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IPFS News Link • Homeless

Are Tiny 'Homes' for Houseless People Solving a Problem, or Creating One?

•, By Roshan Abraham

On January 6, Birmingham, Alabama became the latest city to propose so-called "tiny homes" as a short-term way to address unsheltered homelessness. In what he called a "Home For All" pilot project, Mayor Randall Woodfin announced a plan to purchase 100 sheds for the city's unhoused population and a plan to provide on-site social support, including navigators to transition people into permanent housing. By January 10, the Birmingham city council had approved the pilot, agreeing to use $1 million in federal funds to purchase an initial 50 sheds and then acquire another 50 after a year if the pilot is successful. 

But advocates for the unhoused across the country are vocally opposed to the use of sheds, which can be as small as 64 square feet and are largely being built by for-profit companies. In Birmingham, for example, the shacks are being sold by a Washington-based startup called Pallet, which specializes in what it calls "rapid-response shelter villages."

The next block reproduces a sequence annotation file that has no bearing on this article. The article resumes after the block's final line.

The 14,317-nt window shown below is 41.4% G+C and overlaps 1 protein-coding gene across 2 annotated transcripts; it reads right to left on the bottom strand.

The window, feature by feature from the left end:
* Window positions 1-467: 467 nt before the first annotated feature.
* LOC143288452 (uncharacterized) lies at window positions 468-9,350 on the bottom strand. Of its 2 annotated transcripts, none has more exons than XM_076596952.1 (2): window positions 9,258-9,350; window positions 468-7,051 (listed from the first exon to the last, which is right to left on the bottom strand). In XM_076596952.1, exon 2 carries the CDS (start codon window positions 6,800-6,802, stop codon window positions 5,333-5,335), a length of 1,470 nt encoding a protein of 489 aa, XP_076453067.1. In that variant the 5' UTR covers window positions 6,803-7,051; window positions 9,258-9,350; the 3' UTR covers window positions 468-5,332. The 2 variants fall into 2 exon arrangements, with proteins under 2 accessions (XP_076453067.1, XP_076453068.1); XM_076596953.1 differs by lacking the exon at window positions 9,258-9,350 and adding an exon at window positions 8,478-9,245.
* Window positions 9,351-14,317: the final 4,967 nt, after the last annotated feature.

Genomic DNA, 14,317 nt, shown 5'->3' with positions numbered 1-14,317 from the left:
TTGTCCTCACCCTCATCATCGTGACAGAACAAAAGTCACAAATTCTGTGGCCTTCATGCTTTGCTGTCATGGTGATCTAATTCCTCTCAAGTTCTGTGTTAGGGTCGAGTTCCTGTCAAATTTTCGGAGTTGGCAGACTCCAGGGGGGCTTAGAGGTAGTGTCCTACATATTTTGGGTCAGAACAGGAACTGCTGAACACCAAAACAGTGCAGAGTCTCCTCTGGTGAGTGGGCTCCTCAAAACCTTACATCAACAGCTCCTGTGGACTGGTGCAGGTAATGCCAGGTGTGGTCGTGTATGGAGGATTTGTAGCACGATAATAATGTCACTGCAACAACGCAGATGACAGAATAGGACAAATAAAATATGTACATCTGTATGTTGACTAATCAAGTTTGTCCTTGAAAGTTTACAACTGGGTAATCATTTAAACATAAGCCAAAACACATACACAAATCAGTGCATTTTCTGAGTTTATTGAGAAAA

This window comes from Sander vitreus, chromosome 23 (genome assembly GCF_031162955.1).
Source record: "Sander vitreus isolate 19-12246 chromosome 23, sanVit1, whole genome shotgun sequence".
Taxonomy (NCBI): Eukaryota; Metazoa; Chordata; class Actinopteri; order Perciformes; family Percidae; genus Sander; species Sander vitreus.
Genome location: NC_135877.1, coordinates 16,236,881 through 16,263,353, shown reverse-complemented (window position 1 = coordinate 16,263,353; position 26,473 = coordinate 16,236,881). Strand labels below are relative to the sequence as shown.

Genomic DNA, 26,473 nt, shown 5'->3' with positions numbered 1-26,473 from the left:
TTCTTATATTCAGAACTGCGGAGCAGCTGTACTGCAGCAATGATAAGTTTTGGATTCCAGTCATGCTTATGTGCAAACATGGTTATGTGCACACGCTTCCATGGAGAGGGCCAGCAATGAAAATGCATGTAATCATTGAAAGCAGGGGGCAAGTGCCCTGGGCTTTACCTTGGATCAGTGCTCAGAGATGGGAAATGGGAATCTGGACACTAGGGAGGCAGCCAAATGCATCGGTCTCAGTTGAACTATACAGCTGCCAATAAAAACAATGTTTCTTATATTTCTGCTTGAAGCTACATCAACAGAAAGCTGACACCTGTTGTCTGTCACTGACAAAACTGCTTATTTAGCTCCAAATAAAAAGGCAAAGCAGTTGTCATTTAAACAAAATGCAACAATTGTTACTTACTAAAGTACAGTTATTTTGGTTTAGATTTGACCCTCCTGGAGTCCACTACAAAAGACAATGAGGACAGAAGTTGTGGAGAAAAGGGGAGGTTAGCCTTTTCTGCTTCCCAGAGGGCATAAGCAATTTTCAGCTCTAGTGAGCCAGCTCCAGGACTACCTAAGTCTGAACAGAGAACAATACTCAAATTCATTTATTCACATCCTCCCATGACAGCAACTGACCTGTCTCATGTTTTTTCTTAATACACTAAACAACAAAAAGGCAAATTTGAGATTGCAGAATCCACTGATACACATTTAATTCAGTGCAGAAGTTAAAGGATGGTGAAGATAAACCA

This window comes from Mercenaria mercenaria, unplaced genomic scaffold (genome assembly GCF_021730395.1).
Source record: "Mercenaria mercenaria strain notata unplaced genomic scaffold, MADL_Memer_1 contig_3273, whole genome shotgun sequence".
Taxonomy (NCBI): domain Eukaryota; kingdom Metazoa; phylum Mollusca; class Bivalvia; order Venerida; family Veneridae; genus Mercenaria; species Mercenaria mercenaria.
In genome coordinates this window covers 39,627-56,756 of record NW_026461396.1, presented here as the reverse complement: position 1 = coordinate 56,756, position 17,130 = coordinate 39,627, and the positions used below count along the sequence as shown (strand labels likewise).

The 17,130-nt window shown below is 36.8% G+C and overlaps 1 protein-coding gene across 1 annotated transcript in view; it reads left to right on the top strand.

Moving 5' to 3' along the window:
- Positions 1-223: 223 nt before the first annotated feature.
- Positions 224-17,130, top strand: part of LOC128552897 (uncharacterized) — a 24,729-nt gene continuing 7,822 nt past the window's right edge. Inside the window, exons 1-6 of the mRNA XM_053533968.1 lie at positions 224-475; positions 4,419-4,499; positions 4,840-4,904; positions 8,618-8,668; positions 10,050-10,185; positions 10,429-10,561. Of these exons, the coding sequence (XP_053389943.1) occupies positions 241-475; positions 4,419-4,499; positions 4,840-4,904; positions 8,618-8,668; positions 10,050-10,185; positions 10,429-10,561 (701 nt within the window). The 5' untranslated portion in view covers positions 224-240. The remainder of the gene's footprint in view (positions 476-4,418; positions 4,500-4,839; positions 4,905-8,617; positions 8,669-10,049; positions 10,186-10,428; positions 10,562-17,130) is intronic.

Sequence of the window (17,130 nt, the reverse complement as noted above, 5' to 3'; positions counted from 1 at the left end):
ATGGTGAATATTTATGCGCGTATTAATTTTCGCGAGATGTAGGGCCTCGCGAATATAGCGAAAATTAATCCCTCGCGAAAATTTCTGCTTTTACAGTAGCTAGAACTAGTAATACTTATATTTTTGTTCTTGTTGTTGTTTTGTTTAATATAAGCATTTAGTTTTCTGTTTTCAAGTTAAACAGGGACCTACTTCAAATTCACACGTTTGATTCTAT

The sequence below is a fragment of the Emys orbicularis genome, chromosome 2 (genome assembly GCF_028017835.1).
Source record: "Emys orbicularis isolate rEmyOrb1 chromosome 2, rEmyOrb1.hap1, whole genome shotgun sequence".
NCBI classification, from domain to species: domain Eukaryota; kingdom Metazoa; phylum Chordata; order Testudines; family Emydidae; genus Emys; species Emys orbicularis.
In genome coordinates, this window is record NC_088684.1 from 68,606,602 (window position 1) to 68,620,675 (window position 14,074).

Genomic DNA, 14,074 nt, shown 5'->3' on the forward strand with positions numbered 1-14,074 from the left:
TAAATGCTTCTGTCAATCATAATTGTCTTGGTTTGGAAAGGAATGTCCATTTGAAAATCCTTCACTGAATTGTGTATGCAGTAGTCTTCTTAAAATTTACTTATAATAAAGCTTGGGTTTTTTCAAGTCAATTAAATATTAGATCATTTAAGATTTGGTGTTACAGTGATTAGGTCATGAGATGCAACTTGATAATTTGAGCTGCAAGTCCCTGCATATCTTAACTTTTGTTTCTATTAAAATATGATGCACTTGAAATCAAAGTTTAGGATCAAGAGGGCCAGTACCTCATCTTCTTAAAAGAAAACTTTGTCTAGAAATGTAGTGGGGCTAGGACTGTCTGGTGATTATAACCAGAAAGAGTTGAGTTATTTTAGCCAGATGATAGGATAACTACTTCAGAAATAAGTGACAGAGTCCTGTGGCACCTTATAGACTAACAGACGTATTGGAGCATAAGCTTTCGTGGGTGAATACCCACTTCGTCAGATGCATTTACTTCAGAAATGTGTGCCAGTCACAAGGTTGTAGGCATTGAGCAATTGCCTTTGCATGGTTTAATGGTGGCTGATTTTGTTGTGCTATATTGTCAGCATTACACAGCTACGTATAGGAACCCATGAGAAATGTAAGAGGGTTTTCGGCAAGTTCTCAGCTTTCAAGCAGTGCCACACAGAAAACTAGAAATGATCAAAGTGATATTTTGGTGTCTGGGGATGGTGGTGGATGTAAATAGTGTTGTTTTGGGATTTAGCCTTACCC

The U.S. has seen a 3.4 percent increase in unsheltered homelessness since 2020, according to the U.S. Department of Housing and Urban Development (HUD), while the overall unhoused population has increased only .3 percent in that time. For a variety of reasons, including unsafe conditions within city shelter systems, people without houses turn to living in DIY encampments using tents or other makeshift shelter. These encampments tend to stoke the ire of neighboring locals with homes, and are often cleared in violent (and expensive) displays of force by police

Encampment sweeps by police have already preceded the arrival of shelter villages in Los Angeles County, and more "beds" for the unhoused have been proposed to justify sweeps of encampments.